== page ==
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Dr. Mom

Barbara Bensoussan

They’re frum mothers, dealing with children, Shabbos guests, and community obligations. They’re doctors, dealing with life-and-death decisions, and grueling hours. How do they balance both?

Wednesday, November 29, 2017

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“I think most MDs are Type-A people who want to do everything well,” says Jessica Triest, a fifth-year attending physician in emergency medicine at Beaumont Hospital in Detroit. “You want to be a good wife, mother, cook — but you’re working 80 hours a week! Something has to give”

A n old joke tells of a distraught Jewish mother who runs to a lifeguard. “Help!” she cries. “My son the doctor is drowning!”

Everyone laughs at this stereotypical mother, but historically, Jews have proudly counted medical experts among our midst, and the prestige has only increased as medicine has grown in complexity and effectiveness.

These days, however, “My daughter the doctor” is increasingly common in frum circles — not that it’s an easy path. Frum female doctors-to-be embark on this challenging training process at the same time that they’re negotiating shidduchim, marriage, pregnancy, and raising young children. How do they keep it all together and come out on top?

Lifelong Dream or Surprise Career?

“I’ve wanted to be a doctor since I was in elementary school,” says Shevie Kassai, a fourth-year general surgery resident at the University of Colorado in Denver. Shevie was exposed to the medical field from childhood: Her father owns and operates a long-term care management company, her mother is a registered nurse who used to bring her along to work, and her sister is a physician assistant. “Then I have another sister who’s an attorney, and my parents joke, ‘Where did we go wrong?’” Shevie says. She recalls her general studies principal at Bais Yaakov of Denver being particularly supportive of her dream. “Even when others discouraged me, looked down on my goals, or balked at them, she encouraged me.”

Similarly, Rivky Brown always felt drawn to medicine, even though she’s the first person in her family to become a doctor. (The closest thing to an MD in her family is her grandfather’s doctorate in chemical engineering.) Her father had learned in Lakewood until he took a position as rav of a shul in West Orange, New Jersey, at which point Rivky was sent to Bruriah High School. “I’ve always been inquisitive and liked math and science,” Rivky says. “I taught high school math and science while in college.” She wanted to marry a man who, like her father, would learn long-term, so she set her sights on a career that would allow her to support a family. (Her husband is still learning.)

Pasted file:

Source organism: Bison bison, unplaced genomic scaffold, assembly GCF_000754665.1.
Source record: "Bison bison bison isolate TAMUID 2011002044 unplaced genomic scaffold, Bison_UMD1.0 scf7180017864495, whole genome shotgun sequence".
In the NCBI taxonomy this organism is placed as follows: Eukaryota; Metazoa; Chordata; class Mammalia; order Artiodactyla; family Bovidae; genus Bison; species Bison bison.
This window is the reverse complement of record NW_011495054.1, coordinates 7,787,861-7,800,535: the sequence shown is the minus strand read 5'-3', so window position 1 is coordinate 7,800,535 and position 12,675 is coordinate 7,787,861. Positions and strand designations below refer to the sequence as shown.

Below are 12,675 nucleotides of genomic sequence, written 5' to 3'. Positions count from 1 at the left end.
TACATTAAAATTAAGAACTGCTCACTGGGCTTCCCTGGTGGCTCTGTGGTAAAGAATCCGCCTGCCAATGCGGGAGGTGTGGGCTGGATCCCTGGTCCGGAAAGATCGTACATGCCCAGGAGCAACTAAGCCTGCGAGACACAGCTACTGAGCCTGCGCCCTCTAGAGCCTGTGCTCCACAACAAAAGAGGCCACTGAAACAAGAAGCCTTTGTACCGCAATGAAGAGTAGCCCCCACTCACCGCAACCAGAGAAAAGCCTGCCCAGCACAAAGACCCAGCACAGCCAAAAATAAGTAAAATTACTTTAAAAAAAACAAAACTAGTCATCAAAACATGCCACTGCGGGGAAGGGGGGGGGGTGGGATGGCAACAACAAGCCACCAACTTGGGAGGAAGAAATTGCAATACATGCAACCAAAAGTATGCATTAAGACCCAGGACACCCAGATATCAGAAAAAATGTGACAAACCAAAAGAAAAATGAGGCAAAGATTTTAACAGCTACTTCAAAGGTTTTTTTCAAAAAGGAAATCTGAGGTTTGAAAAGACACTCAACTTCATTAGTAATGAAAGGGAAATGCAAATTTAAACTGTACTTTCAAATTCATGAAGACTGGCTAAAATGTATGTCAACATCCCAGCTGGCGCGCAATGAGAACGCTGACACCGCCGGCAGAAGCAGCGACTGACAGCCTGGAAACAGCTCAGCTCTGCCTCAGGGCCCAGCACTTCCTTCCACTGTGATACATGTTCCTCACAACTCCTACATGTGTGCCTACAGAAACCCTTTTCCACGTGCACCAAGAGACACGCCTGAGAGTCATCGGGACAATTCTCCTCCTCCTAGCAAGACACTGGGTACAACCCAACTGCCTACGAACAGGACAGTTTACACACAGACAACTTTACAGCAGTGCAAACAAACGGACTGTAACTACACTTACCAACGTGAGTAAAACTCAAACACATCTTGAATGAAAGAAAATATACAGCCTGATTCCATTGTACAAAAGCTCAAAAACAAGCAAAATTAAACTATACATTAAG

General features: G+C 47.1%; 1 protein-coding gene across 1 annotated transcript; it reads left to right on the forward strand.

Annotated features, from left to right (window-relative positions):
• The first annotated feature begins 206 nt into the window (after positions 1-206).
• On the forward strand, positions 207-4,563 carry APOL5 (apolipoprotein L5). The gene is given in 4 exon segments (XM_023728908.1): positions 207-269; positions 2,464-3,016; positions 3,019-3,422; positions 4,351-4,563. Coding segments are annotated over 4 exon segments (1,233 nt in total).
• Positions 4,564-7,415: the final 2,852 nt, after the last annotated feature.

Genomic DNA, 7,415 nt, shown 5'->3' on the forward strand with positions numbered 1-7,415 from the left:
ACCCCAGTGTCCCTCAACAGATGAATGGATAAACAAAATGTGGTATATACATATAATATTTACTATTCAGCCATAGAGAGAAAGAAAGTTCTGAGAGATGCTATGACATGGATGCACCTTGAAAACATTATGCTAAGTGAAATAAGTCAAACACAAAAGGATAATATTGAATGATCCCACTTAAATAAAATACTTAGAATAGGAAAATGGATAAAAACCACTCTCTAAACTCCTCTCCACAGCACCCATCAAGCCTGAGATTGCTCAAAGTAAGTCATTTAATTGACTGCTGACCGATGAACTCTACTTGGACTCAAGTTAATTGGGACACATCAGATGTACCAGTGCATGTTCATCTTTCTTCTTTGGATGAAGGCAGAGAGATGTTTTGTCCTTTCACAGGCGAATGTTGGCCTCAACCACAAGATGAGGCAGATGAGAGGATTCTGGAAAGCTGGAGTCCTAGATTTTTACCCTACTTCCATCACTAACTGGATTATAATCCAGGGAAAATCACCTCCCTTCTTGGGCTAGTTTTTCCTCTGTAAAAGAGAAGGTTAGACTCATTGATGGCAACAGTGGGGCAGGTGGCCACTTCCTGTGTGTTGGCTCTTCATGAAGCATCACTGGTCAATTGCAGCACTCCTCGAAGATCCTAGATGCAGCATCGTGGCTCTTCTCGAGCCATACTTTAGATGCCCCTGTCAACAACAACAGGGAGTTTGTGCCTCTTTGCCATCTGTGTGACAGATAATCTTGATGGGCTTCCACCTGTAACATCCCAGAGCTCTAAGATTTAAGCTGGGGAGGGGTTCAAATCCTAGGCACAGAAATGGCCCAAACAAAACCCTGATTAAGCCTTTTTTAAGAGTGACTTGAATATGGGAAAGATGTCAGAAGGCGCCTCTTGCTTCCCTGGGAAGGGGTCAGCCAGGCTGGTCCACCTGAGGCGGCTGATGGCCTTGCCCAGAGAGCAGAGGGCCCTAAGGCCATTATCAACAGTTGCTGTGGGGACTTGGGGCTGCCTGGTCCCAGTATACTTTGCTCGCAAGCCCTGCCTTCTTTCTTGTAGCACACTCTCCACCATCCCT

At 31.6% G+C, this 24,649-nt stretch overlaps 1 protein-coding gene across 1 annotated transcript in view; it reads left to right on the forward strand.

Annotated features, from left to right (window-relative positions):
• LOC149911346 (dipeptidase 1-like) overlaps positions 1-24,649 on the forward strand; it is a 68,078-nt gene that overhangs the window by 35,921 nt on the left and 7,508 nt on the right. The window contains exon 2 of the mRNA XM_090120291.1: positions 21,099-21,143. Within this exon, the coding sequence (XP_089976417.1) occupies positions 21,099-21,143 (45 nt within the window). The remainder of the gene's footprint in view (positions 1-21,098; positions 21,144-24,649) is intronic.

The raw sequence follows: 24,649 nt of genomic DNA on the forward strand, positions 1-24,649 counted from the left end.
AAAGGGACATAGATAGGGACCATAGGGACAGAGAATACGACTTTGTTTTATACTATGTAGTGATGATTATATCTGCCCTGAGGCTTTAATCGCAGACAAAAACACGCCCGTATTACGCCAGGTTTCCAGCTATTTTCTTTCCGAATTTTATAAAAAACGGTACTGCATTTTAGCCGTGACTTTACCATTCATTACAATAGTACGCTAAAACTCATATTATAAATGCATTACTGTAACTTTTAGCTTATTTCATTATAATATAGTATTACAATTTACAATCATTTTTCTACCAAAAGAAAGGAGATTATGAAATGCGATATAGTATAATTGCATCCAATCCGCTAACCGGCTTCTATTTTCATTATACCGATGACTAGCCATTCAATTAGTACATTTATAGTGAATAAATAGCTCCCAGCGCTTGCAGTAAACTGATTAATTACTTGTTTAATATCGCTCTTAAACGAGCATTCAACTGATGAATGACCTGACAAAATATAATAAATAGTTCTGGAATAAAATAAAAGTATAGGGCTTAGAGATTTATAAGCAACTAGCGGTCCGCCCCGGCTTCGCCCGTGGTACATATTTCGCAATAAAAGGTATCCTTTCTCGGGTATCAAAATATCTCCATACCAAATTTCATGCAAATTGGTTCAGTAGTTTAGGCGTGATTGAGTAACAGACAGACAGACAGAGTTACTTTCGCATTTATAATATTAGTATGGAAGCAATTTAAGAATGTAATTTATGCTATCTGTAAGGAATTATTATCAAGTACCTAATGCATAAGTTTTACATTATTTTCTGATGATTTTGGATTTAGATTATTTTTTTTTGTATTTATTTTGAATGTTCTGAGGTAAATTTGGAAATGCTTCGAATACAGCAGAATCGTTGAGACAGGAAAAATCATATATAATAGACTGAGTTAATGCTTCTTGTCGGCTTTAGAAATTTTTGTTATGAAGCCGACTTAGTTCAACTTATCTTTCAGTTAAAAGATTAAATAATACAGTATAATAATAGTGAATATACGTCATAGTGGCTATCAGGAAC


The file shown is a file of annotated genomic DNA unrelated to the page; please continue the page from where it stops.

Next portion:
After attending seminary at BJJ, she enrolled in engineering school on the premise that if medical school didn’t work out, she could always go into biomedical engineering. But she was accepted at Rutgers University, where she enrolled in an MD/PhD program. “It’s a long program — eight years,” she says. “But once you’re accepted, medical school is paid for, along with a stipend.

 

You sacrifice a couple years of working, but it’s a good way to make it through financially.” On the other hand, she cautions, “You really have to love research — which I do.” Rivky is currently doing her residency in dermatology in Miami, where she has about a year left, conducting research on inflammation and immunological diseases.

Miri Lieberman describes herself as a “regular girl from Flatbush,” who never dreamed she’d end up in medicine. “I went to high school at Masores Bais Yaakov, and medicine was not something girls were encouraged to go into,” she says. “Most were directed toward Touro College and professions like speech and occupational therapy.”

She went to Brooklyn College, where she found her core chemistry class extremely interesting. Her frum professor encouraged her to pursue more science. “I did very well, and another professor suggested I go into medicine,” she says. The idea took root. (Excerpted from Family First, Issue 569)

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